The impending GDPR regulations will set a new standard for data protection and privacy. Recognised by security experts from across the globe, the GDPR advocates the use of “strong and effective encryption” to ensure long-term privacy and integrity of data.

Despite this, as Hashed Out’s Patrick Nohe points out, certain law enforcement organisations continue to push for encryption backdoors, or the general weakening of best-practice encryption standards.

Sensibly, the GDPR committee ignored the request. However, the dilemma facing the law enforcement community has served to highlight the fundamental differences between encryption technologies. Specifically, it makes the distinction between strong, high-assurance solutions and weaker, low-assurance alternatives.

It’s important for Network Architects and IT security professionals to understand that not all encryption solutions are the same; in a rush towards GDPR compliance there is the risk that some organisations may fall into “traps for the trusting”.

Choosing a low-cost, low-assurance encryption solution on the basis that it may help you tick the compliance box is not only a false economy but may also expose your business to even greater risk. Worse still, it’s a waste of time and effort, as it doesn’t meet the GDPR standards for “strong, effective end-to-end encryption”.

One example of low-assurance encryption is the use of the MACsec standard. Originally developed for local area networks MACsec does not scale to provide effective WAN security.

When embedded into network devices, such as switches and routers, the resulting multi-function devices expose the network to additional risk:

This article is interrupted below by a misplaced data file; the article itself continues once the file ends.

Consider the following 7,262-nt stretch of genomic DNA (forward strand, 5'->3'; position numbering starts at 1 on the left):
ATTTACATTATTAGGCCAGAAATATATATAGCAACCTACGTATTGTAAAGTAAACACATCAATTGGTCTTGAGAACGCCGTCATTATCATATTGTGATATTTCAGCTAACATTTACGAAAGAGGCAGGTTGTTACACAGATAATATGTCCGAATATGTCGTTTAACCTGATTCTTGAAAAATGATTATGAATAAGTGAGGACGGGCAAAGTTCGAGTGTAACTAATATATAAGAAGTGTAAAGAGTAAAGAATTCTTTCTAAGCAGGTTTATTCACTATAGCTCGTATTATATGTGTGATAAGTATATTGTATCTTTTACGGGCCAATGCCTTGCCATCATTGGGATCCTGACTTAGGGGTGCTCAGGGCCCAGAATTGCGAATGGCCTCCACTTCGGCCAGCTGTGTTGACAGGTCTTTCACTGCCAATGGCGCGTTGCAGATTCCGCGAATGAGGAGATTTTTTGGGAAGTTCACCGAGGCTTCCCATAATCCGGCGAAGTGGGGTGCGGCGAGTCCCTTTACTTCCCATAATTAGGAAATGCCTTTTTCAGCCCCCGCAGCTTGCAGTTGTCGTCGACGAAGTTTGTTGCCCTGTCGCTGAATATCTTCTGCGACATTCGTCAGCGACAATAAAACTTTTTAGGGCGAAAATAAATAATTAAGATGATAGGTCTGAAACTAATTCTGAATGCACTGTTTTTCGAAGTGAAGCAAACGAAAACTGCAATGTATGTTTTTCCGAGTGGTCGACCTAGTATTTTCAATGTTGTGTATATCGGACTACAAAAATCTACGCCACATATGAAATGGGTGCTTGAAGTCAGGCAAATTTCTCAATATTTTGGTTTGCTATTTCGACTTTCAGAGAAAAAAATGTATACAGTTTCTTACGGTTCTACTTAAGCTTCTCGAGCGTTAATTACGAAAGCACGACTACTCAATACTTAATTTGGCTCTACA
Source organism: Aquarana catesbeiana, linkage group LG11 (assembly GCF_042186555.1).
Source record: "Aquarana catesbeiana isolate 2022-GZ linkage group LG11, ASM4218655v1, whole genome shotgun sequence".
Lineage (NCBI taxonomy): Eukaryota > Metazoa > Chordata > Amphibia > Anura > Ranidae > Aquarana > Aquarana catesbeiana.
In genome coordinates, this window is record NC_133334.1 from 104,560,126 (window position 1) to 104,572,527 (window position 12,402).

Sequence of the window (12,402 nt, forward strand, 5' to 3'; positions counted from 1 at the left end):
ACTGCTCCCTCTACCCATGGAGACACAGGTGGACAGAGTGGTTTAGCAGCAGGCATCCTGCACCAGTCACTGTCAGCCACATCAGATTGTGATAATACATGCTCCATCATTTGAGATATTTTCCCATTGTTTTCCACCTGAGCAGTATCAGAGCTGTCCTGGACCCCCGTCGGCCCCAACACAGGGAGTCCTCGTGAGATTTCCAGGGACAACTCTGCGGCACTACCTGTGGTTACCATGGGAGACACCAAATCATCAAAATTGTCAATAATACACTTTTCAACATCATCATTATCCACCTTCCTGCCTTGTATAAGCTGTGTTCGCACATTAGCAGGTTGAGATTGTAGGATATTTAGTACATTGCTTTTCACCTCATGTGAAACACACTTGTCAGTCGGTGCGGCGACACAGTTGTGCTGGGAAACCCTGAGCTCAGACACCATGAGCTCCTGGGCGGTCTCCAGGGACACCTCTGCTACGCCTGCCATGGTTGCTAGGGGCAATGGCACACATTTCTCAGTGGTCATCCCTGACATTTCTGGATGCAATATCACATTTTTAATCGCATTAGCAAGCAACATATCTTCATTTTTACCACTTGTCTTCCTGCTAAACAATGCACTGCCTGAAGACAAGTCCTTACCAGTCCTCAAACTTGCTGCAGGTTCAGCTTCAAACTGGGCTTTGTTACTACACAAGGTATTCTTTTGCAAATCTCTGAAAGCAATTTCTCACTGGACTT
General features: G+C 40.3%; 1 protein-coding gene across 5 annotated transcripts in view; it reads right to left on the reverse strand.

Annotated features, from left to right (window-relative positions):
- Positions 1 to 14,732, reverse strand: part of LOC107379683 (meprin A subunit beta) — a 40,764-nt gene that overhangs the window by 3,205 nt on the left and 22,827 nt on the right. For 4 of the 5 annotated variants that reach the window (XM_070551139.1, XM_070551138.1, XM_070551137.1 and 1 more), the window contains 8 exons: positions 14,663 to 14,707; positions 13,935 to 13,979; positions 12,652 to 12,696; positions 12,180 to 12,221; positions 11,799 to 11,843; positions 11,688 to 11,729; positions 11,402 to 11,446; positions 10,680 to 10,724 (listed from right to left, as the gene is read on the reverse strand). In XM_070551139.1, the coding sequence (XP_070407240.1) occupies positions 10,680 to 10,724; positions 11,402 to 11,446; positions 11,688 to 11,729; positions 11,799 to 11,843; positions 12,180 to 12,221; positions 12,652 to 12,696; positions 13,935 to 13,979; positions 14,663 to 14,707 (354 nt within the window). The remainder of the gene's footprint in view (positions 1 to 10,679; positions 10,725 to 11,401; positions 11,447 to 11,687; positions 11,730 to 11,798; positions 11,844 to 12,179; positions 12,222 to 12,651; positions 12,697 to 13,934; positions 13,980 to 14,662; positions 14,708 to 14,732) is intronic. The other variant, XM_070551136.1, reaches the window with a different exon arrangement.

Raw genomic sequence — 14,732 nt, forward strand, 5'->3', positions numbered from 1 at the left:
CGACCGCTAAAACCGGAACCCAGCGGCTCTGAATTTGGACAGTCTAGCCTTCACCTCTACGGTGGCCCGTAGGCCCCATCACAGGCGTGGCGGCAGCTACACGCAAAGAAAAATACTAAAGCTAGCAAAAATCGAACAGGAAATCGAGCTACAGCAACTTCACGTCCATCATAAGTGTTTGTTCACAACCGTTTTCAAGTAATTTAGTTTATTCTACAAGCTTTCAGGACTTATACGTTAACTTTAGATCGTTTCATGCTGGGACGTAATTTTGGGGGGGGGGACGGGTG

• Multi-function network devices do not offer effective encryption as they are not dedicated security devices and do not provide separation of duties between security and network functions.
  • A weaker encryption standard is applied; one that does not meet the GDPR requirements.
  • Hundreds of thousands of switches and routers have recently been found to contain vulnerabilities that allow hackers to take control of the device. With it they can control the network, data routing and even turn off the encryption

Then there is the issue of independent testing for certification. Solutions that hold international security certifications, such as Common Criteria, FIPS etc. provide valuable peace of mind. However, it is not just certification itself that matters, but the details of the specific level of security certification.

There are many low-assurance solutions on the market that claim some degree of certification but look beneath the veneer of respectability and you may find that they are not suitable for securing sensitive, valuable, personal or confidential data.

Any secure solution should, by definition, be dependable. Especially when under attack. It must not expose the user to risks resulting from vulnerabilities in the hardware, software or weaknesses in the standards applied. As defined by the GDPR, it should provide end-to-end encryption.

Dedicated high-assurance hardware encryption is not always the answer. For large-scale WAN infrastructure, securing every link with a hardware device may not be practical. But organisations should not be tempted with low-cost, low-assurance solutions. Low-assurance may as well be no-assurance as it does not meet the GDPR standards for effective encryption.

Senetas is a vendor of certified, high-assurance encryption hardware and hardened, virtualised encryption solutions. As such, you’d expect us to extol the virtues of “effective encryption”. So, for an independent guide to high-speed network encryption, visit: http://uebermeister.com/homepage.html

 

If you’d like to find out more about high-assurance encryption hardware, you can visit the product pages of our site.